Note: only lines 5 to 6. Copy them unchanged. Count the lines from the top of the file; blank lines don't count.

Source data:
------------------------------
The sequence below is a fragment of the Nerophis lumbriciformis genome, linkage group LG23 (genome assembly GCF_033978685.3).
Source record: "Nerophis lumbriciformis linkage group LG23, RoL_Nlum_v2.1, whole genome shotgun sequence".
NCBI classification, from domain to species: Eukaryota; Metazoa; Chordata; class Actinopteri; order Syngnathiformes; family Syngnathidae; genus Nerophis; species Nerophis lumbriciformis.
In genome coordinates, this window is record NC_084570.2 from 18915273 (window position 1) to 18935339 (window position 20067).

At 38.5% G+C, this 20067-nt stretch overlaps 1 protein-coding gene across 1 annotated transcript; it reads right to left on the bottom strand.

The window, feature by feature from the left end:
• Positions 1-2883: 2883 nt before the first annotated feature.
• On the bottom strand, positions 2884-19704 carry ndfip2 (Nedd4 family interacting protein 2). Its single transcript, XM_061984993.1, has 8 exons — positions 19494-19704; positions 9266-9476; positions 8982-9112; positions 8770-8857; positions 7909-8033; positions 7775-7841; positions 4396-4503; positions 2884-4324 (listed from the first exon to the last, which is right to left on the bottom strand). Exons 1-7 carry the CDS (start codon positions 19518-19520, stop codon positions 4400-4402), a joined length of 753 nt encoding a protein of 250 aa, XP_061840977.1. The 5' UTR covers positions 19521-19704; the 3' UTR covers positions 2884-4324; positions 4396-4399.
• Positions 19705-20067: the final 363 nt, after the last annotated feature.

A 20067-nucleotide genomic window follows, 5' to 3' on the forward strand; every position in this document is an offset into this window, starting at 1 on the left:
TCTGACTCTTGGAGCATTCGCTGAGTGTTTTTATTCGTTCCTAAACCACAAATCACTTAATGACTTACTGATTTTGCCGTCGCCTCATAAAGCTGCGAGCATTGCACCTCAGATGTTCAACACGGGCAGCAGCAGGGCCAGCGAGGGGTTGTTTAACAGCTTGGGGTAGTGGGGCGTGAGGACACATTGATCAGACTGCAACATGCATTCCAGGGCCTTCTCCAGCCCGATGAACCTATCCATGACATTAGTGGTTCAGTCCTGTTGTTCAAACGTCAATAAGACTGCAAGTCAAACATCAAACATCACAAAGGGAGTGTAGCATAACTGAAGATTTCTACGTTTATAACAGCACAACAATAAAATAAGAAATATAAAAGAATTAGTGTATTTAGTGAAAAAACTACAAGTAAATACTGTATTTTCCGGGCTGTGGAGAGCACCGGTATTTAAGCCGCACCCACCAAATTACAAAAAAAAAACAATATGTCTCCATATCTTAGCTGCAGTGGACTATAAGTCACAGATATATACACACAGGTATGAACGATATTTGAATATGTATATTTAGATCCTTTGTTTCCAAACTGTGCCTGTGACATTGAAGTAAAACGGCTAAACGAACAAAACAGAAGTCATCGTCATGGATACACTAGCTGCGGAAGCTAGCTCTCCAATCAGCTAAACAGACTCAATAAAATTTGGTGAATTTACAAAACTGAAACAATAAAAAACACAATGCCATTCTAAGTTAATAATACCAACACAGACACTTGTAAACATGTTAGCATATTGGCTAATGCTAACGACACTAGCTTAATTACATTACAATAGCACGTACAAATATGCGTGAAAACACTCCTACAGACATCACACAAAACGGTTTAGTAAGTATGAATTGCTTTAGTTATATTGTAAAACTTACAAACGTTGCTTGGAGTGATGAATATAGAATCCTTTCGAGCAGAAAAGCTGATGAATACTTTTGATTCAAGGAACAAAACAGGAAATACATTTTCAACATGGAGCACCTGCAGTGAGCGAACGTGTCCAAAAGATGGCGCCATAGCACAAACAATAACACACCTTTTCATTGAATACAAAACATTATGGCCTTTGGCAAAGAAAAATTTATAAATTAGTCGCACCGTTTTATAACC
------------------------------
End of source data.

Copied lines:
At 38.5% G+C, this 20067-nt stretch overlaps 1 protein-coding gene across 1 annotated transcript; it reads right to left on the bottom strand.

The window, feature by feature from the left end: